Zinc is an essential microelement that plays many important functions in the body. It is crucial for the regulation of cell growth, hormone release, immunological response and reproduction. This review focuses on its importance in the reproductive system of women of reproductive and postmenopausal ages, not including its well described role in pregnancy. Only recently, attention has been drawn to the potential role of zinc in polycystic ovary syndrome (PCOS), dysmenorrhea, or endometriosis. This review is mainly based on 36 randomized, controlled studies on reproductive, pre- and post-menopausal populations of women and on research trying to explain the potential impact of zinc and its supplementation in the etiology of selected female reproductive system disorders. In women with PCOS, zinc supplementation has a positive effect on many parameters, especially those related to insulin resistance and lipid balance. In primary dysmenorrhea, zinc supplementation before and during each menstrual cycle seems to be an important factor reducing the intensity of menstrual pain. On the other hand, little is known of the role of zinc in endometriosis and in postmenopausal women. Therefore, further studies explaining the potential impact of zinc and its supplementation on female reproductive system would be highly advisable and valuable. Full article
(This article belongs to the Special Issue Dietary Minerals and Human Health)
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Review
Relevance of Essential Trace Elements in Nutrition and Drinking Water for Human Health and Autoimmune Disease Risk
Nutrients 2020, 12(7), 2074; https://doi.org/10.3390/nu12072074 - 13 Jul 2020
Cited by 8 | Viewed by 1781
Abstract
Trace elements produce double-edged effects on the lives of animals and particularly of humans. On one hand, these elements represent potentially toxic agents; on the other hand, they are essentially needed to support growth and development and confer protection against disease. Certain trace [...] Read more.
Trace elements produce double-edged effects on the lives of animals and particularly of humans. On one hand, these elements represent potentially toxic agents; on the other hand, they are essentially needed to support growth and development and confer protection against disease. Certain trace elements and metals are particularly involved in humoral and cellular immune responses, playing the roles of cofactors for essential enzymes and antioxidant molecules. The amount taken up and the accumulation in human tissues decisively control whether the exerted effects are toxic or beneficial. For these reasons, there is an urgent need to re-consider, harmonize and update current legislative regulations regarding the concentrations of trace elements in food and in drinking water. This review aims to provide information on the interrelation of certain trace elements with risk of autoimmune disease, with a particular focus on type 1 diabetes and multiple sclerosis. In addition, an overview of the current regulations and regulatory gaps is provided in order to highlight the importance of this issue for everyday nutrition and human health. Full article
(This article belongs to the Special Issue Dietary Minerals and Human Health)
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Review
Magnesium Sulfate-Rich Natural Mineral Waters in the Treatment of Functional Constipation–A Review
Nutrients 2020, 12(7), 2052; https://doi.org/10.3390/nu12072052 - 10 Jul 2020
Cited by 4 | Viewed by 1627
Abstract
Functional constipation (FC) is a chronic constipation for which no physiological, anatomical or iatrogenic origin can be evidenced. This condition has a high impact on a patient’s quality of life and healthcare costs. Since FC is frequently associated with low physical activity and [...] Read more.
Functional constipation (FC) is a chronic constipation for which no physiological, anatomical or iatrogenic origin can be evidenced. This condition has a high impact on a patient’s quality of life and healthcare costs. Since FC is frequently associated with low physical activity and a diet low in fiber and/or water, first-line recommendations focus on sufficient activity, and sufficient fiber and water intake. In case of inefficacy of these measures, numerous drug treatments are available, either over the counter or on prescription. Magnesium sulfate has a long history in the treatment of FC, and magnesium sulfate-rich mineral waters have been used for centuries for their laxative properties. The laxative effect of magnesium and sulfate has since been widely demonstrated. Nevertheless, it appears that no clinical studies aiming at demonstrating their efficacy in FC had been conducted before the 21st century. In this paper, we reviewed the clinical data reporting the efficacy of magnesium sulfate-rich natural mineral waters. In view of their reported efficacy and safety, magnesium sulfate-rich natural mineral waters may represent a natural treatment for FC. Full article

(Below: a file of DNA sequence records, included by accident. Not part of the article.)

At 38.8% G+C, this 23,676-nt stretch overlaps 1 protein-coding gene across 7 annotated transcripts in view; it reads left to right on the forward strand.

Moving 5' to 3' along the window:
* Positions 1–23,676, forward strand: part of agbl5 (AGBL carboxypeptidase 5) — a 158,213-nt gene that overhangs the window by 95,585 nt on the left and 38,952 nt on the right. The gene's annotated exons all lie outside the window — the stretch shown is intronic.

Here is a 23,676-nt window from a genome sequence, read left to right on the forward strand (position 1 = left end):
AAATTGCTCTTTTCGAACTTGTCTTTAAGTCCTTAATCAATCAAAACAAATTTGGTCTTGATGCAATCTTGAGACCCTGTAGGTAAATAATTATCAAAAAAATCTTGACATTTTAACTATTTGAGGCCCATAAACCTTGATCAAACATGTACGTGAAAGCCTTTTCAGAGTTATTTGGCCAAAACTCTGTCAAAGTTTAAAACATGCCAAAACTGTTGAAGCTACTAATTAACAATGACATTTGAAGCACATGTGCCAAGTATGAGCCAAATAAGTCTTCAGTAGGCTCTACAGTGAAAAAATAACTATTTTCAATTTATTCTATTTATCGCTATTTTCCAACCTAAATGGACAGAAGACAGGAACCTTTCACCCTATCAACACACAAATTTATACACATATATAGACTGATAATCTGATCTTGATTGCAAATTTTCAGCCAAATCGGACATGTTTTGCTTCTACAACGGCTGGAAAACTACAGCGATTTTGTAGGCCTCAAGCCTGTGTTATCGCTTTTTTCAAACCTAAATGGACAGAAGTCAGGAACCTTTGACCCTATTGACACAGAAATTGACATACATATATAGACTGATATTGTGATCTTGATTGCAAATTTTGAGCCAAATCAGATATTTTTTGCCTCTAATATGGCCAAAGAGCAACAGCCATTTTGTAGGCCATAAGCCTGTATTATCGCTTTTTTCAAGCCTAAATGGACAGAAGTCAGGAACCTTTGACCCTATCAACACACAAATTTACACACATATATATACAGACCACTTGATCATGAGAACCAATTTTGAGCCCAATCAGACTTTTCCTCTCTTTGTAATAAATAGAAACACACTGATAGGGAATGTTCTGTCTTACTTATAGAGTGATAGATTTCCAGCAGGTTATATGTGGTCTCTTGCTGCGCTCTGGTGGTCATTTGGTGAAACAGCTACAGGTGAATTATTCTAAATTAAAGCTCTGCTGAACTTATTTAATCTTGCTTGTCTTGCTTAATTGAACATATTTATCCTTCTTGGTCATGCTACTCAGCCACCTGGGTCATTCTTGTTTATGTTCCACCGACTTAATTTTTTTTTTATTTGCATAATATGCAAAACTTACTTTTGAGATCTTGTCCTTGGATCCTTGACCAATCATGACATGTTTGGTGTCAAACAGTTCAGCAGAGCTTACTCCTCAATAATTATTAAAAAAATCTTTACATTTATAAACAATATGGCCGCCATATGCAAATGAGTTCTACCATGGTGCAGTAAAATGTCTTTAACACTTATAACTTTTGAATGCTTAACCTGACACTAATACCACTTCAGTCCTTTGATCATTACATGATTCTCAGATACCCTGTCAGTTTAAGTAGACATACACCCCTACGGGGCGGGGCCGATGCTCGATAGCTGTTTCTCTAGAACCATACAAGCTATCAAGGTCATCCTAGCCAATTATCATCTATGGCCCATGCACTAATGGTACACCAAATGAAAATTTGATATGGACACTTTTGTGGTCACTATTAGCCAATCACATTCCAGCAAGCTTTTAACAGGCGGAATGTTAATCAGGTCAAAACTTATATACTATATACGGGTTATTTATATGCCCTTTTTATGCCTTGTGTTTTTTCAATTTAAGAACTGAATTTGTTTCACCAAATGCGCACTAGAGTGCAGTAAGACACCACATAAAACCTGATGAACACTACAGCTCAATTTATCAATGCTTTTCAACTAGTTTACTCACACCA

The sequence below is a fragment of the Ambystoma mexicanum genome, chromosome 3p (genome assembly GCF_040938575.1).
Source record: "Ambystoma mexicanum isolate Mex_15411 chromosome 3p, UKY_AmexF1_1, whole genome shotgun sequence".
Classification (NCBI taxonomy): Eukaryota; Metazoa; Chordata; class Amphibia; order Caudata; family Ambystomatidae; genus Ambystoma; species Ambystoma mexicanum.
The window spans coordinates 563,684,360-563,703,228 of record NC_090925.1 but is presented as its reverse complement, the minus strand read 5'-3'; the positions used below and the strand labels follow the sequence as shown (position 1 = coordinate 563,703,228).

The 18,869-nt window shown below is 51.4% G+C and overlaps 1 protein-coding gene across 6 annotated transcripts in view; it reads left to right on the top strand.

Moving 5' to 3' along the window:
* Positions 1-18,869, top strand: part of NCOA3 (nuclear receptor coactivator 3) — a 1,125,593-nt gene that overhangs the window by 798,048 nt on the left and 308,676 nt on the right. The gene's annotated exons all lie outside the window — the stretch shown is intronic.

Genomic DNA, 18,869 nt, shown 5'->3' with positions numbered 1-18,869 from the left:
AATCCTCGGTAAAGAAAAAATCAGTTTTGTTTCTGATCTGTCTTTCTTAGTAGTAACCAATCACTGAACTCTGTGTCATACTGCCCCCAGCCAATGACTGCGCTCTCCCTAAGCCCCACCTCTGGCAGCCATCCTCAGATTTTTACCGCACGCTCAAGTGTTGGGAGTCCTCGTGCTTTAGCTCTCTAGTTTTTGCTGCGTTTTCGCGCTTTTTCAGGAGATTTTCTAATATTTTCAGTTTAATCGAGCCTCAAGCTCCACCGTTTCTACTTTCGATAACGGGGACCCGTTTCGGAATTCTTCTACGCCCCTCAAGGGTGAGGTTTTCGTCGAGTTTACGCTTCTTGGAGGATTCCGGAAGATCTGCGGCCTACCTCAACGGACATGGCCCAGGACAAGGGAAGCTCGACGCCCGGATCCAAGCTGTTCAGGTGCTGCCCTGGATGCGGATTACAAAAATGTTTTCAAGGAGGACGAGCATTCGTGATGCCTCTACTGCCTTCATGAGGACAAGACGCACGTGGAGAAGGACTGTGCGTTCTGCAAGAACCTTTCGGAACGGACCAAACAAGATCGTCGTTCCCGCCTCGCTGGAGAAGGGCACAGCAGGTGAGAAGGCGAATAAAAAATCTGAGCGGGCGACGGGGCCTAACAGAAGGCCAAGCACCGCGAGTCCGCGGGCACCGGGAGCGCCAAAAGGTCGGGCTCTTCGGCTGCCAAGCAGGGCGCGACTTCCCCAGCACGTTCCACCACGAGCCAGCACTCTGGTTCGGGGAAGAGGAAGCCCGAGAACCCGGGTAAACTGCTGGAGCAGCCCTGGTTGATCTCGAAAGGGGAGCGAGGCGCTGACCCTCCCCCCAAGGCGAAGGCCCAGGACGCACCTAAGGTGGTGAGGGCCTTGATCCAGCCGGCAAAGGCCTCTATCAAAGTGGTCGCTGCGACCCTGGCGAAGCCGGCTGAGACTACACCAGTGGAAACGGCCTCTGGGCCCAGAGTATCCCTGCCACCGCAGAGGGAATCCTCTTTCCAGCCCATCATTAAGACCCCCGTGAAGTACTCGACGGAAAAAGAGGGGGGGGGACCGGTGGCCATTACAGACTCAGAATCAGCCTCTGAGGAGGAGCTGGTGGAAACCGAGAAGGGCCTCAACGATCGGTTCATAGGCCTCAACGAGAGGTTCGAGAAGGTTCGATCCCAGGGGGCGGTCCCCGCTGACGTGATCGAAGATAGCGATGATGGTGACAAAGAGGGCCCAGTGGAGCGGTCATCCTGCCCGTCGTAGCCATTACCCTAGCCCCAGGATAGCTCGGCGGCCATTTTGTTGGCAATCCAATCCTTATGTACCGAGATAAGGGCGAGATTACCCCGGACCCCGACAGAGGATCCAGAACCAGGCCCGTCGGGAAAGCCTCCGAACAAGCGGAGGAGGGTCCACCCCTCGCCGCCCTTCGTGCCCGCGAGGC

(This article belongs to the Special Issue Dietary Minerals and Human Health)
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Review
Role of Minerals and Trace Elements in Diabetes and Insulin Resistance
Nutrients 2020, 12(6), 1864; https://doi.org/10.3390/nu12061864 - 23 Jun 2020
Cited by 21 | Viewed by 4597
Abstract
Minerals and trace elements are micronutrients that are essential to the human body but present only in traceable amounts. Nonetheless, they exhibit well-defined biochemical functions. Deficiencies in these micronutrients are related to widespread human health problems. This review article is focused on some [...] Read more.
Minerals and trace elements are micronutrients that are essential to the human body but present only in traceable amounts. Nonetheless, they exhibit well-defined biochemical functions. Deficiencies in these micronutrients are related to widespread human health problems. This review article is focused on some of these minerals and trace element deficiencies and their consequences in diabetes and insulin resistance. The levels of trace elements vary considerably among different populations, contingent on the composition of the diet. In several Asian countries, large proportions of the population are affected by a number of micronutrient deficiencies. Local differences in selenium, zinc, copper, iron, chromium and iodine in the diet occur in both developed and developing countries, largely due to malnutrition and dependence on indigenous nutrition. These overall deficiencies and, in a few cases, excess of essential trace elements may lead to imbalances in glucose homeostasis and insulin resistance. The most extensive problems affecting one billion people or more worldwide are associated with inadequate supply of a number of minerals and trace elements including iodine, selenium, zinc, calcium, chromium, cobalt, iron, boron and magnesium. This review comprises various randomized controlled trials, cohort and case-controlled studies, and observational and laboratory-based studies with substantial outcomes of micronutrient deficiencies on diabetes and insulin resistance in diverse racial inhabitants from parts of Asia, Africa, and North America. Changes in these micronutrient levels in the serum and urine of subjects may indicate the trajectory toward metabolic changes, oxidative stress and provide disease-relevant information. Full article
(This article belongs to the Special Issue Dietary Minerals and Human Health)